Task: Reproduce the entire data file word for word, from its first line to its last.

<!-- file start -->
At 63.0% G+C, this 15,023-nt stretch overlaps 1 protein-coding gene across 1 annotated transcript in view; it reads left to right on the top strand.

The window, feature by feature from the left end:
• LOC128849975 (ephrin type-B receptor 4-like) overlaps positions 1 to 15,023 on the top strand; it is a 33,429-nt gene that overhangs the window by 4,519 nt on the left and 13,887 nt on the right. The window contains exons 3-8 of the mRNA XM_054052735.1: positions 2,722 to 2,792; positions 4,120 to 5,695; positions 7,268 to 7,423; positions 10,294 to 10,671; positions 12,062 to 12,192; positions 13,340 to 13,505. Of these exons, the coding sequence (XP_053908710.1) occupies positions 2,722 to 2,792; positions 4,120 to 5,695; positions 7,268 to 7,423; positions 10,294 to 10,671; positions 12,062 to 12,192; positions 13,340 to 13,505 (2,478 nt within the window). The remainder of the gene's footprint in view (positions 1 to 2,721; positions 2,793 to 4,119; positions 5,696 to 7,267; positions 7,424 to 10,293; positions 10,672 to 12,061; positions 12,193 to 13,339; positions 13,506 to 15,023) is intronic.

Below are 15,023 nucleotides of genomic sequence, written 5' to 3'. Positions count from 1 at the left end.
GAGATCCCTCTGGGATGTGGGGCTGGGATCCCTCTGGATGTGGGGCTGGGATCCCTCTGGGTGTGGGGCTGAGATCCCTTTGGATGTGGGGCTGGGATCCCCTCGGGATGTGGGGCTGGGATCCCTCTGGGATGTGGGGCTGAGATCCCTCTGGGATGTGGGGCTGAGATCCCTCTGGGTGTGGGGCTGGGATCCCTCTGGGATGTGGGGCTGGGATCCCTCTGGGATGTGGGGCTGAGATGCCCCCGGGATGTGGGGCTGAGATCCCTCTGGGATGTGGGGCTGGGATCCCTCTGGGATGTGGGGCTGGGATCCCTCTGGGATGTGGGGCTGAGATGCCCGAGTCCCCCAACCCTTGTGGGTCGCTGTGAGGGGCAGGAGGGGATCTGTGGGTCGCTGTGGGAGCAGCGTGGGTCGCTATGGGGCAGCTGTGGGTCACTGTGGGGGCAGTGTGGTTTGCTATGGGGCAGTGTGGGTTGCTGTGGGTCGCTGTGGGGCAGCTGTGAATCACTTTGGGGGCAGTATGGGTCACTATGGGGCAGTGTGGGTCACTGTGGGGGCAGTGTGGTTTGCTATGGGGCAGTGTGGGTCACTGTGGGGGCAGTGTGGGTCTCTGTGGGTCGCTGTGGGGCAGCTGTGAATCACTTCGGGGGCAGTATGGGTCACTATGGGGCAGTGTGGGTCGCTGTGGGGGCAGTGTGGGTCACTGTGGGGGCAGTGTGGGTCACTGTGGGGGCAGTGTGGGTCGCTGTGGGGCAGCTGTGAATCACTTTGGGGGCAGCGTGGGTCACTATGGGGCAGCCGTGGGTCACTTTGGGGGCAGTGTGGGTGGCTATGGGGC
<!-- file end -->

At 63.0% G+C, this 15,023-nt stretch overlaps 1 protein-coding gene across 1 annotated transcript in view; it reads left to right on the top strand.

The window, feature by feature from the left end:
• LOC128849975 (ephrin type-B receptor 4-like) overlaps positions 1 to 15,023 on the top strand; it is a 33,429-nt gene that overhangs the window by 4,519 nt on the left and 13,887 nt on the right. The window contains exons 3-8 of the mRNA XM_054052735.1: positions 2,722 to 2,792; positions 4,120 to 5,695; positions 7,268 to 7,423; positions 10,294 to 10,671; positions 12,062 to 12,192; positions 13,340 to 13,505. Of these exons, the coding sequence (XP_053908710.1) occupies positions 2,722 to 2,792; positions 4,120 to 5,695; positions 7,268 to 7,423; positions 10,294 to 10,671; positions 12,062 to 12,192; positions 13,340 to 13,505 (2,478 nt within the window). The remainder of the gene's footprint in view (positions 1 to 2,721; positions 2,793 to 4,119; positions 5,696 to 7,267; positions 7,424 to 10,293; positions 10,672 to 12,061; positions 12,193 to 13,339; positions 13,506 to 15,023) is intronic.

Below are 15,023 nucleotides of genomic sequence, written 5' to 3'. Positions count from 1 at the left end.
GAGATCCCTCTGGGATGTGGGGCTGGGATCCCTCTGGATGTGGGGCTGGGATCCCTCTGGGTGTGGGGCTGAGATCCCTTTGGATGTGGGGCTGGGATCCCCTCGGGATGTGGGGCTGGGATCCCTCTGGGATGTGGGGCTGAGATCCCTCTGGGATGTGGGGCTGAGATCCCTCTGGGTGTGGGGCTGGGATCCCTCTGGGATGTGGGGCTGGGATCCCTCTGGGATGTGGGGCTGAGATGCCCCCGGGATGTGGGGCTGAGATCCCTCTGGGATGTGGGGCTGGGATCCCTCTGGGATGTGGGGCTGGGATCCCTCTGGGATGTGGGGCTGAGATGCCCGAGTCCCCCAACCCTTGTGGGTCGCTGTGAGGGGCAGGAGGGGATCTGTGGGTCGCTGTGGGAGCAGCGTGGGTCGCTATGGGGCAGCTGTGGGTCACTGTGGGGGCAGTGTGGTTTGCTATGGGGCAGTGTGGGTTGCTGTGGGTCGCTGTGGGGCAGCTGTGAATCACTTTGGGGGCAGTATGGGTCACTATGGGGCAGTGTGGGTCACTGTGGGGGCAGTGTGGTTTGCTATGGGGCAGTGTGGGTCACTGTGGGGGCAGTGTGGGTCTCTGTGGGTCGCTGTGGGGCAGCTGTGAATCACTTCGGGGGCAGTATGGGTCACTATGGGGCAGTGTGGGTCGCTGTGGGGGCAGTGTGGGTCACTGTGGGGGCAGTGTGGGTCACTGTGGGGGCAGTGTGGGTCGCTGTGGGGCAGCTGTGAATCACTTTGGGGGCAGCGTGGGTCACTATGGGGCAGCCGTGGGTCACTTTGGGGGCAGTGTGGGTGGCTATGGGGC